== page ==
Here is my story.

About 8 years ago I began to notice the first indications that my heart rhythm was showing signs of becoming abnormal. I am presently 38 years old, male and in otherwise perfect health. I have no family history of heart disease and have always led an active, healthy lifestyle. Aerobic activities such as skiing, running (including marathons), kayaking (raced at 5 nationals), mountain climbing etc. have pretty much dominated my life. The arrhythmia was first documented when I visited my family doctor who hooked me up to heart monitor and noticed the supraventricular tachycardia (SVT). Some peculiar findings were that the abnormal rhythm was usually initiated by the action of swallowing. I was told not to worry about it and that it was something not that unusual (sound familiar?). It generally intensified over the next few months, eventually becoming the focus of my life. The uncertainty of what was happening created a lot of anxiety. The idea of exercise was becoming almost impossible. After about 5 months of this it went away completely for about 2 years. During this time I resumed a completely normal lifestyle and ran about 50 - 60 kilometers per week. Everything was great until suddenly, for no apparent reason, it began to creep back into my life again.

I had a variety of cardiac tests done (ECG, echocardiogram, blood tests, etc.) that all proved negative. Well, things continued that way for 5 or 6 anxious months. The cardiologists again said not to worry. The fact that the heart beat would be normal until I swallowed seemed to puzzle the doctors. None (including a well known electrophysiologist) had ever heard of that correlation. Then again it went away for about a year this time. When it returned, a year later, I was becoming very frustrated and nervous. Basically my normal lifestyle went on hold while this was affecting me. I would go for a run with a heart rate monitor and watch my pulse beat happily along at 140 bpm. If I didn't swallow the beat would remain normal. As soon as I swallowed the rate would jump to 230 bpm instantly and then recover to 140 a few seconds later.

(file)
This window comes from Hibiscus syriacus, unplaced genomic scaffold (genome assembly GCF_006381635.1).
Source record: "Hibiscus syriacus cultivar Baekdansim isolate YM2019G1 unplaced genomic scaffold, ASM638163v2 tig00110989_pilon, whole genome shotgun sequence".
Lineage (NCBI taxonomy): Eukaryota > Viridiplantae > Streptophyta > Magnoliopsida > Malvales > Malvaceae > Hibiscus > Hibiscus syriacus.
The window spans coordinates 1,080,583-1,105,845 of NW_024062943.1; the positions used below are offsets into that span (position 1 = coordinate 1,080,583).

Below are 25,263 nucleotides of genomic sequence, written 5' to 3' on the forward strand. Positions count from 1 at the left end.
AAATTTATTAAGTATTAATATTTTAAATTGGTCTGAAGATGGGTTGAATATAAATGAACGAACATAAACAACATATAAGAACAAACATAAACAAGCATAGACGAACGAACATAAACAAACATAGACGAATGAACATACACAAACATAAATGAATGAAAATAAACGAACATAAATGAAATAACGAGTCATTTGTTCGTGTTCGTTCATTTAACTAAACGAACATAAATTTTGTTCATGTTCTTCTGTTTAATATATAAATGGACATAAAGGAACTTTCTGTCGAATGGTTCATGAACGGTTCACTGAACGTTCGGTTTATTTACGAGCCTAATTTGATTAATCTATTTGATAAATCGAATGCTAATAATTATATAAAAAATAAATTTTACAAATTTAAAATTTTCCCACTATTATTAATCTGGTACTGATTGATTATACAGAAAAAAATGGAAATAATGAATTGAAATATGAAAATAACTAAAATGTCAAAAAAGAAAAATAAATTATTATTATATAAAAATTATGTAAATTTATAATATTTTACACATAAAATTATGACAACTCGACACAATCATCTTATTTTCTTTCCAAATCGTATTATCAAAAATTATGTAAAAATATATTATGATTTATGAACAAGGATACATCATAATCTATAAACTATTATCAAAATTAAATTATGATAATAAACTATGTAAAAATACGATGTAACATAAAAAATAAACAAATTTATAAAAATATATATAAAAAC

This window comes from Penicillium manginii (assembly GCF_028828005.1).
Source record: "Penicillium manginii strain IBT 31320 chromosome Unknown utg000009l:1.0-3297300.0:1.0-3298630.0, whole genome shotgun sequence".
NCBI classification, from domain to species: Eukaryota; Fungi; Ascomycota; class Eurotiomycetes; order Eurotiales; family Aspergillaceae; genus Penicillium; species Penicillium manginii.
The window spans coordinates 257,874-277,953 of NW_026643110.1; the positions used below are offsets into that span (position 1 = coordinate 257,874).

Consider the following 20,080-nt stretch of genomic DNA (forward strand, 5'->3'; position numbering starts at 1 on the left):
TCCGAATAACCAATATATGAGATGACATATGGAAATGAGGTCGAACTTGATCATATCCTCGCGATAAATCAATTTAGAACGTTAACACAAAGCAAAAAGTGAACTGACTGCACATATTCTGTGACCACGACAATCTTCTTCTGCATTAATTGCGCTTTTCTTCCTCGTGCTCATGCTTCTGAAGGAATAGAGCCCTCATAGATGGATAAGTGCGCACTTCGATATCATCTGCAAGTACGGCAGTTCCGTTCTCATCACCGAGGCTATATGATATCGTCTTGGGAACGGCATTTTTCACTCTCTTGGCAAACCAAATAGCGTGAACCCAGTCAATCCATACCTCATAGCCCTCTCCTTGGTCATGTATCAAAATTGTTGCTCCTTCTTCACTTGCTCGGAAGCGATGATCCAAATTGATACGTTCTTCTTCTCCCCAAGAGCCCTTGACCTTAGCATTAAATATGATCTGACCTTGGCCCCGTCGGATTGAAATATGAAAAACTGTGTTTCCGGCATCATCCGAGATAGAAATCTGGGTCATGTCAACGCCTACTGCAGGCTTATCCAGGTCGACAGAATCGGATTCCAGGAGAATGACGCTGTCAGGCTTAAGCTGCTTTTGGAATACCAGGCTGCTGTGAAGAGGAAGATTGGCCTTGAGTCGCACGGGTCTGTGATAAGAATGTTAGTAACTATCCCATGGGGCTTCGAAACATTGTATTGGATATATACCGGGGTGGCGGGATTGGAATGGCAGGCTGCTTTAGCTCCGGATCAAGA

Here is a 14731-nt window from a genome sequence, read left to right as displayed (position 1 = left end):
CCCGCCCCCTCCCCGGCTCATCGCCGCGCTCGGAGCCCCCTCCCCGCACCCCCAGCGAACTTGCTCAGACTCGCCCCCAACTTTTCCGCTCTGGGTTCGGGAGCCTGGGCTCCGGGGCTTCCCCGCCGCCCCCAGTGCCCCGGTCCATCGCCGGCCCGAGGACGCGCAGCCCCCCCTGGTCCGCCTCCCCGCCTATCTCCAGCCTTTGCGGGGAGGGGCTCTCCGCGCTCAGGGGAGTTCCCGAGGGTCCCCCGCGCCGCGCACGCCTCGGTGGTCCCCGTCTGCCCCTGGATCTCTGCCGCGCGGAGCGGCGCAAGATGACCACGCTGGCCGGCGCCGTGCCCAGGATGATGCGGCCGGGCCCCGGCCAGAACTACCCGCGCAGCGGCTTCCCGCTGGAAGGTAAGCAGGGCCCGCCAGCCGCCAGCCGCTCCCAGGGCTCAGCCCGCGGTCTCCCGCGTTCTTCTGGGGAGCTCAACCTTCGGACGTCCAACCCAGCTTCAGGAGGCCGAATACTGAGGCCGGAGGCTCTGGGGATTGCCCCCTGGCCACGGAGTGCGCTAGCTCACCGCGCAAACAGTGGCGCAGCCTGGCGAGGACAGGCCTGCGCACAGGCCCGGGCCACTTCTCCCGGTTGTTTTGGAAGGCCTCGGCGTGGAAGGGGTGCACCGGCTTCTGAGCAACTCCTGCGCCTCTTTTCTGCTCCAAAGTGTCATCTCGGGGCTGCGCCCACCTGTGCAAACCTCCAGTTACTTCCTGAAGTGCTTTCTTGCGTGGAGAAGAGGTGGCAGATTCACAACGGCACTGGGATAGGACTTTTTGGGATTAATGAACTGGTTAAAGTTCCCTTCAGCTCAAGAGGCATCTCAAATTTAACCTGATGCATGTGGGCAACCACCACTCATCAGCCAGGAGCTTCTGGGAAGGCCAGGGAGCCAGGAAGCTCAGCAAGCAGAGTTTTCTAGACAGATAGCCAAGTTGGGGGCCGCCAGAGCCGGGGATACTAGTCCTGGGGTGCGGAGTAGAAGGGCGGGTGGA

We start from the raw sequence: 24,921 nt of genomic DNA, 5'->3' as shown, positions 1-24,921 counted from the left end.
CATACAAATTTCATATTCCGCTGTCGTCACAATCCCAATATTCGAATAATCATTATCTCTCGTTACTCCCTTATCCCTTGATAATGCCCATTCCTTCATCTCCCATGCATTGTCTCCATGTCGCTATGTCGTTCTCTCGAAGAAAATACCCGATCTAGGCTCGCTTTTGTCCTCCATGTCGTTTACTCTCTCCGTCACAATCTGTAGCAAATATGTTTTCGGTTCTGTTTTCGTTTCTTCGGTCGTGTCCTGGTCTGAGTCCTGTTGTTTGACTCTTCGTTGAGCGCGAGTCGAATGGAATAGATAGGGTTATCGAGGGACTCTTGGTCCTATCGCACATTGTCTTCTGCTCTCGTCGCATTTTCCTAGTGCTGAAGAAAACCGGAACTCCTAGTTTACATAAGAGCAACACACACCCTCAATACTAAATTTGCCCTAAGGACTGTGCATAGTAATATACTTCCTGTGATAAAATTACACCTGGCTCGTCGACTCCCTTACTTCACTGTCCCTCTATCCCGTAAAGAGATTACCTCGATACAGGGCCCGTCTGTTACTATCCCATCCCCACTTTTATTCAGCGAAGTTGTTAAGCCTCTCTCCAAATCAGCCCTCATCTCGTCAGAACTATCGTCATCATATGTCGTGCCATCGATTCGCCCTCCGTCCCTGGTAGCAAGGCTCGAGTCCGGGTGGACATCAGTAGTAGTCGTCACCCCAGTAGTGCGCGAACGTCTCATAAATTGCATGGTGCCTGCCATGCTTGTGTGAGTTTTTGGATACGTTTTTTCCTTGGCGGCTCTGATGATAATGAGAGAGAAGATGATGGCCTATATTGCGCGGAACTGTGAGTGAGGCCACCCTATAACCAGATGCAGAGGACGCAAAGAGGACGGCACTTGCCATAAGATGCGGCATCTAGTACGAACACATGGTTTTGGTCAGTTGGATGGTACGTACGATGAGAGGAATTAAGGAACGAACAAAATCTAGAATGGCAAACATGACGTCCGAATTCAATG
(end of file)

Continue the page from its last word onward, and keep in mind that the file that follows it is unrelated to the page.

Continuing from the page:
Unfortunately I suffered a prolonged occurrence (14 hours) of atrial fibrillation before meds converted back to normal sinus rhythm. The cardiologists were wondering if I had an accessory pathway and suggested an electrophysiology study. I was willing to do anything so I had the study done. I was put on heart meds to control the rhythm. The whole time I was on them (only a few months) I was sure something else was causing this problem. My exact words to my family GP were "We are missing something here". It sounds funny but after pushing my heart all my life and it serving me faithfully, I knew the problem rested somewhere else in my system.